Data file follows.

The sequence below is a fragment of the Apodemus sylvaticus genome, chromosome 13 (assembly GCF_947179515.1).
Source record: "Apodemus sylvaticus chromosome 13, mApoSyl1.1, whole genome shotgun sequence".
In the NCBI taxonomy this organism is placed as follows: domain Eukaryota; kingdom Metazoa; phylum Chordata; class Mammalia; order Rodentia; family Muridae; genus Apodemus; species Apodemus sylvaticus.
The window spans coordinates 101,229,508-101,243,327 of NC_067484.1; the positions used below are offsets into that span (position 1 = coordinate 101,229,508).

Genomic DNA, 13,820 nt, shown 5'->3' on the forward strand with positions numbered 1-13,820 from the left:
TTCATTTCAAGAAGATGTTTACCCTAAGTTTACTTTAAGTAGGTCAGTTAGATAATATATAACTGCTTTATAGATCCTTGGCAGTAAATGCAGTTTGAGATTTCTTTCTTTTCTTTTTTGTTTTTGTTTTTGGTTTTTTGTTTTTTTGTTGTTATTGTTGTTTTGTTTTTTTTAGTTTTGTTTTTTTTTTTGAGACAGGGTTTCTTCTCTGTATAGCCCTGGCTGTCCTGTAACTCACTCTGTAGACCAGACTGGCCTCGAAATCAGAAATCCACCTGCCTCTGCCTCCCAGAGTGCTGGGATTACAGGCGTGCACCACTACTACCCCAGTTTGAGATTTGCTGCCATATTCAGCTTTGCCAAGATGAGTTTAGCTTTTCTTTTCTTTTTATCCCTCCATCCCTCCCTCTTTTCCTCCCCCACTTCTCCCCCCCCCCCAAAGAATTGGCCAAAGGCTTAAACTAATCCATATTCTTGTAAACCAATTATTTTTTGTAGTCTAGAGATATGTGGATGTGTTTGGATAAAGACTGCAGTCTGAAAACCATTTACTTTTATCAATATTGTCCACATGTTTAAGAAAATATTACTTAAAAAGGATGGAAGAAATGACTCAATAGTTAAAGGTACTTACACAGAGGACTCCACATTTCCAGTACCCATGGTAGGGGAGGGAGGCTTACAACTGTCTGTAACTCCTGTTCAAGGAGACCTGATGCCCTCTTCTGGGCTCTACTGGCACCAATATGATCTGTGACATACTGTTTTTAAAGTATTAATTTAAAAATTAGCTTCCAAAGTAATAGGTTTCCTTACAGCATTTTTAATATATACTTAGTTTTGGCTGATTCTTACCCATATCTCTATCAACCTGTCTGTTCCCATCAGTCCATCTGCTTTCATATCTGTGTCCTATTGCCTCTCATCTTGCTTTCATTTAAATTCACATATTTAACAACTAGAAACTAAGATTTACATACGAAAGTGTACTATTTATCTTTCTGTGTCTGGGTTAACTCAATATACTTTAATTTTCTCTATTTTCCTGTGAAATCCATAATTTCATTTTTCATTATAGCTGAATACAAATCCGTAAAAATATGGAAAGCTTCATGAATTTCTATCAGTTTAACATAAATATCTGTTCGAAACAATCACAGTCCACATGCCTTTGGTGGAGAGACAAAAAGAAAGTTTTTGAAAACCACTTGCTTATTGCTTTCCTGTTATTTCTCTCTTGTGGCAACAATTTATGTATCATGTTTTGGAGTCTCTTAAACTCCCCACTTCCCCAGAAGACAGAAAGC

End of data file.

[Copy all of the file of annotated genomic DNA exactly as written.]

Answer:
The sequence below is a fragment of the Apodemus sylvaticus genome, chromosome 13 (assembly GCF_947179515.1).
Source record: "Apodemus sylvaticus chromosome 13, mApoSyl1.1, whole genome shotgun sequence".
In the NCBI taxonomy this organism is placed as follows: domain Eukaryota; kingdom Metazoa; phylum Chordata; class Mammalia; order Rodentia; family Muridae; genus Apodemus; species Apodemus sylvaticus.
The window spans coordinates 101,229,508-101,243,327 of NC_067484.1; the positions used below are offsets into that span (position 1 = coordinate 101,229,508).

Genomic DNA, 13,820 nt, shown 5'->3' on the forward strand with positions numbered 1-13,820 from the left:
TTCATTTCAAGAAGATGTTTACCCTAAGTTTACTTTAAGTAGGTCAGTTAGATAATATATAACTGCTTTATAGATCCTTGGCAGTAAATGCAGTTTGAGATTTCTTTCTTTTCTTTTTTGTTTTTGTTTTTGGTTTTTTGTTTTTTTGTTGTTATTGTTGTTTTGTTTTTTTTAGTTTTGTTTTTTTTTTTGAGACAGGGTTTCTTCTCTGTATAGCCCTGGCTGTCCTGTAACTCACTCTGTAGACCAGACTGGCCTCGAAATCAGAAATCCACCTGCCTCTGCCTCCCAGAGTGCTGGGATTACAGGCGTGCACCACTACTACCCCAGTTTGAGATTTGCTGCCATATTCAGCTTTGCCAAGATGAGTTTAGCTTTTCTTTTCTTTTTATCCCTCCATCCCTCCCTCTTTTCCTCCCCCACTTCTCCCCCCCCCCCAAAGAATTGGCCAAAGGCTTAAACTAATCCATATTCTTGTAAACCAATTATTTTTTGTAGTCTAGAGATATGTGGATGTGTTTGGATAAAGACTGCAGTCTGAAAACCATTTACTTTTATCAATATTGTCCACATGTTTAAGAAAATATTACTTAAAAAGGATGGAAGAAATGACTCAATAGTTAAAGGTACTTACACAGAGGACTCCACATTTCCAGTACCCATGGTAGGGGAGGGAGGCTTACAACTGTCTGTAACTCCTGTTCAAGGAGACCTGATGCCCTCTTCTGGGCTCTACTGGCACCAATATGATCTGTGACATACTGTTTTTAAAGTATTAATTTAAAAATTAGCTTCCAAAGTAATAGGTTTCCTTACAGCATTTTTAATATATACTTAGTTTTGGCTGATTCTTACCCATATCTCTATCAACCTGTCTGTTCCCATCAGTCCATCTGCTTTCATATCTGTGTCCTATTGCCTCTCATCTTGCTTTCATTTAAATTCACATATTTAACAACTAGAAACTAAGATTTACATACGAAAGTGTACTATTTATCTTTCTGTGTCTGGGTTAACTCAATATACTTTAATTTTCTCTATTTTCCTGTGAAATCCATAATTTCATTTTTCATTATAGCTGAATACAAATCCGTAAAAATATGGAAAGCTTCATGAATTTCTATCAGTTTAACATAAATATCTGTTCGAAACAATCACAGTCCACATGCCTTTGGTGGAGAGACAAAAAGAAAGTTTTTGAAAACCACTTGCTTATTGCTTTCCTGTTATTTCTCTCTTGTGGCAACAATTTATGTATCATGTTTTGGAGTCTCTTAAACTCCCCACTTCCCCAGAAGACAGAAAGC